Tree rings helped determine the date of the eruption of the volcano Thira in Greece

Tree rings helped determine the date of the eruption of the volcano Thira in Greece. A study by scientists from the University of Arizona confirms the hypothesis that the eruption occurred around 1560 BC. The work was published in the journal Proceedings of the National Academy of Sciences.

Trees grow in accordance with the conditions of their environment and, depending on them, annually a new layer of concentric growth called the tree ring. An analysis of this layer allows one to obtain data on precipitation, temperature, forest fires, soil conditions, and many other factors in the year in which it was formed. Trees can even record solar activity as it rises and falls.

When sequences of rings of trees of different ages overlap and stack together, they can tell the story of events that took place over hundreds and thousands of years – and give scientists an idea of ​​past climatic conditions.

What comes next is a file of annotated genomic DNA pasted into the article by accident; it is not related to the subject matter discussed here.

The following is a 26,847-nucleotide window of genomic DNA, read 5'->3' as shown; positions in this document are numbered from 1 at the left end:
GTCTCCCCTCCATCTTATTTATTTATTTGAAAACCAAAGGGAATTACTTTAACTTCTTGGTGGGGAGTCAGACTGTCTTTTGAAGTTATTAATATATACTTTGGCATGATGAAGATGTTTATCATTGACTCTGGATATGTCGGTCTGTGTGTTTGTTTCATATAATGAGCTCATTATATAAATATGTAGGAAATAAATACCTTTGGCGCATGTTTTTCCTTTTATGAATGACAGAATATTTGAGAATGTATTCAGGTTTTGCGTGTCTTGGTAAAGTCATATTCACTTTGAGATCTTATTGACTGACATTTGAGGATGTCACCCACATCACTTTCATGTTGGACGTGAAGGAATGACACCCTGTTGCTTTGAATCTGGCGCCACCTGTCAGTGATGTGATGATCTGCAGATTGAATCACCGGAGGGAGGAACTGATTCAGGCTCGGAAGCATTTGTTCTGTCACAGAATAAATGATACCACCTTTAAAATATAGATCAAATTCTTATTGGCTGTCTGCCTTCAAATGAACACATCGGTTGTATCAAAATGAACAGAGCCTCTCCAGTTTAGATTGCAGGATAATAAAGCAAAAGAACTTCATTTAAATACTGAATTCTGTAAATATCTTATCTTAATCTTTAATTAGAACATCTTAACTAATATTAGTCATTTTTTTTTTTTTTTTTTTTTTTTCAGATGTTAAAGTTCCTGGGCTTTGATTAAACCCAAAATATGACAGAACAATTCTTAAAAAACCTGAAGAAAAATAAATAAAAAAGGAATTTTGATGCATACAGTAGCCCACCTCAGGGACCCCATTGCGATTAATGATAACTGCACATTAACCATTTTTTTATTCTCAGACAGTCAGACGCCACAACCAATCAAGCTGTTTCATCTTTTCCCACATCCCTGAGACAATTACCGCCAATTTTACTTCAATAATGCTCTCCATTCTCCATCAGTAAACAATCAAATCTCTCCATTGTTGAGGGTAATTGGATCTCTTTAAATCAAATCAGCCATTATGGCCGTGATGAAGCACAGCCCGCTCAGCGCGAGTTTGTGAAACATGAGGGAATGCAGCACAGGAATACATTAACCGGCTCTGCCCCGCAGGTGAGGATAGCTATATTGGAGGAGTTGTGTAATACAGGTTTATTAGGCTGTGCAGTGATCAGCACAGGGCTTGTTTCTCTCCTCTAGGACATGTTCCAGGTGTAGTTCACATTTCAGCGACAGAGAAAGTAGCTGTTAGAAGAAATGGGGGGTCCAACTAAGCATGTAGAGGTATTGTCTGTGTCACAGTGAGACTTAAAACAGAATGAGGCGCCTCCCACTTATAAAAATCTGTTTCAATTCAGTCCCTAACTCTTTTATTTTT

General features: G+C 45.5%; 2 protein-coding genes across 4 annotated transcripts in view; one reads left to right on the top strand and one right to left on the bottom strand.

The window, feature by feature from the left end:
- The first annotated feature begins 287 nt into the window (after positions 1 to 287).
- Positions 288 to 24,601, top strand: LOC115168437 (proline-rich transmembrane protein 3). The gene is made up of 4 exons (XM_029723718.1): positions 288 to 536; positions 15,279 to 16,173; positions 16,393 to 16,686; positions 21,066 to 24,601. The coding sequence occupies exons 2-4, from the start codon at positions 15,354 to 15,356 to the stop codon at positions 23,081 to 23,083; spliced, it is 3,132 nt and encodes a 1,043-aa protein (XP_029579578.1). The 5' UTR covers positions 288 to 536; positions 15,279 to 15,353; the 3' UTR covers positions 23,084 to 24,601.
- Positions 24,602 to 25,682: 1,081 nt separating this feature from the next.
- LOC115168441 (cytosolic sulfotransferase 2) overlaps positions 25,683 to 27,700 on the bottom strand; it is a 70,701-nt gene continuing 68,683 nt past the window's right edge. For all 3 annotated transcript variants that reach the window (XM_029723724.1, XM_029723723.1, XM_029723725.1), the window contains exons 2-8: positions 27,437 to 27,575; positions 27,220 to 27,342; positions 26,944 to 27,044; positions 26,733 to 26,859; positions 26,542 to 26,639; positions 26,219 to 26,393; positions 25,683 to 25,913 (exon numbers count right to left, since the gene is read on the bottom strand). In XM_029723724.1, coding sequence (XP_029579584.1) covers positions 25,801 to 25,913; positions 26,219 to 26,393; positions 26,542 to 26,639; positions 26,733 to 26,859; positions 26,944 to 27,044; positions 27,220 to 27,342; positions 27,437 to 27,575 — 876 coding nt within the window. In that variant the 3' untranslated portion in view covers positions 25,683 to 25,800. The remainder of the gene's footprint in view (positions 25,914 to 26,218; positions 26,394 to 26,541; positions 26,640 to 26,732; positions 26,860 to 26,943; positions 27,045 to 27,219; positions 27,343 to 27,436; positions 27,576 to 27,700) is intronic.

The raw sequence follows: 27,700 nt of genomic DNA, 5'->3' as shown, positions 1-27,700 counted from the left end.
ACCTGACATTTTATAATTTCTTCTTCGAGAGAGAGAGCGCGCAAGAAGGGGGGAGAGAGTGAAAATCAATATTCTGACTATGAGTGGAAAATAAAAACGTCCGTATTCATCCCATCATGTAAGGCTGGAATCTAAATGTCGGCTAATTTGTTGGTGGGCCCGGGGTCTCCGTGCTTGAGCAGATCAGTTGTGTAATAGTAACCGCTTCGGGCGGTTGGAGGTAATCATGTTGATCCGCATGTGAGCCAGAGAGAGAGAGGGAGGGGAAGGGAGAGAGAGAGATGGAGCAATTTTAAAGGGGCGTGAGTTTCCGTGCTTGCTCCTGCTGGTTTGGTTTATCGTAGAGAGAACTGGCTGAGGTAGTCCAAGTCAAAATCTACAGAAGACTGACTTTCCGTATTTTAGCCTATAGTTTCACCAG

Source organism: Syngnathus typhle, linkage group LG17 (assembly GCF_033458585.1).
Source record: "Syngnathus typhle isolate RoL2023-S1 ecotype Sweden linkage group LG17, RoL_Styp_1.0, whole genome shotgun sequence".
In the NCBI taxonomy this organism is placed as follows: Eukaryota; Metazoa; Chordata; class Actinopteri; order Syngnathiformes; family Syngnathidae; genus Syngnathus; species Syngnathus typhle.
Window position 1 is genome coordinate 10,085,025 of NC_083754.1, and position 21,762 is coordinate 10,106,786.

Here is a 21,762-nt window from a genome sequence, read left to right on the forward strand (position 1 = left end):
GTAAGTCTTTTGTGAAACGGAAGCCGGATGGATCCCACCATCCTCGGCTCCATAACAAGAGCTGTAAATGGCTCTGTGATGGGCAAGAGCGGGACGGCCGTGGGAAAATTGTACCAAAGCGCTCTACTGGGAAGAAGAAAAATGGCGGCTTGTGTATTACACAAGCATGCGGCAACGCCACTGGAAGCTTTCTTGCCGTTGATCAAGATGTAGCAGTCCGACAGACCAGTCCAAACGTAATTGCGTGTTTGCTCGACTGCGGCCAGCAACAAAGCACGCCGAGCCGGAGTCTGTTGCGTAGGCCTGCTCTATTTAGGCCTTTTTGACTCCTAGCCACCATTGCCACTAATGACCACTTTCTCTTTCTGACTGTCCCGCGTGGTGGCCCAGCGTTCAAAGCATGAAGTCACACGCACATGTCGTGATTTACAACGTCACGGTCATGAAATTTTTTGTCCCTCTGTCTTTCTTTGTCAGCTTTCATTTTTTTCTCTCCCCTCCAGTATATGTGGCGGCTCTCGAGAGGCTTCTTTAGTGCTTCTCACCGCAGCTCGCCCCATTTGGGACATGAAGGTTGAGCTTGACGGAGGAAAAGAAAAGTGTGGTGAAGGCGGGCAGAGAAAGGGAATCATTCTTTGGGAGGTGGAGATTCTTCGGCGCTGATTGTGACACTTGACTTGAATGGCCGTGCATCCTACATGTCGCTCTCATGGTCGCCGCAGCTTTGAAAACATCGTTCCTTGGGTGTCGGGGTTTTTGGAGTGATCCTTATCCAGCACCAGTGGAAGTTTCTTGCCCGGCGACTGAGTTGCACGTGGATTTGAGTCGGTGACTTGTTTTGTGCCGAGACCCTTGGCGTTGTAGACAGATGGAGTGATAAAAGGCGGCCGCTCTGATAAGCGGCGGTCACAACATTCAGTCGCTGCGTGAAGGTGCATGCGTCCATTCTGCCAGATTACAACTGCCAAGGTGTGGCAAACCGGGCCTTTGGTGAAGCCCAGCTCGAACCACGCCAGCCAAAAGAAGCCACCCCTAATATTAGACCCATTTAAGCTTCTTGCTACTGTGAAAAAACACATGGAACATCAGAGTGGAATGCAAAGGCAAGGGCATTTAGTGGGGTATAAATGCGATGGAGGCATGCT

“The longest chronology in the world is 12 thousand years old. But in the Mediterranean the problem is that we do not have a complete, continuous record dating back to the time of the eruption of Tyra. We have studied well over the past 2000 years, but there is a gap. We have tree rings, but we don’t know exactly what dates they correspond to. This is called a floating timeline”.

Charlotte Pearson, lead author of the study

Filling this gap would determine the exact date of the volcanic eruption on the island of Thira (Santorini), which destroyed the ancient Minoan civilization. The date of this event, which is one of the largest in the history of mankind, has still not been precisely established.

The researchers proposed a new technique for analyzing the age of the rings: they used carbon-14 samples that were stored in tree rings to link the chronology to similar and already dated samples from other tree ring sequences.

Researchers then analyzed tree ring samples using X-ray fluorescence scanning. An analysis of the entire period of time when the eruption of Tyra could occur showed that approximately 1560 BC in the samples, the calcium content dropped sharply. This confirms the hypothesis that the eruption occurred at this time.

Author: Flyn Braun
Graduated from Cambridge University. Previously, he worked in various diferent news media. Currently, it is a columnist of the us news section in the Free News editors.
Function: Editor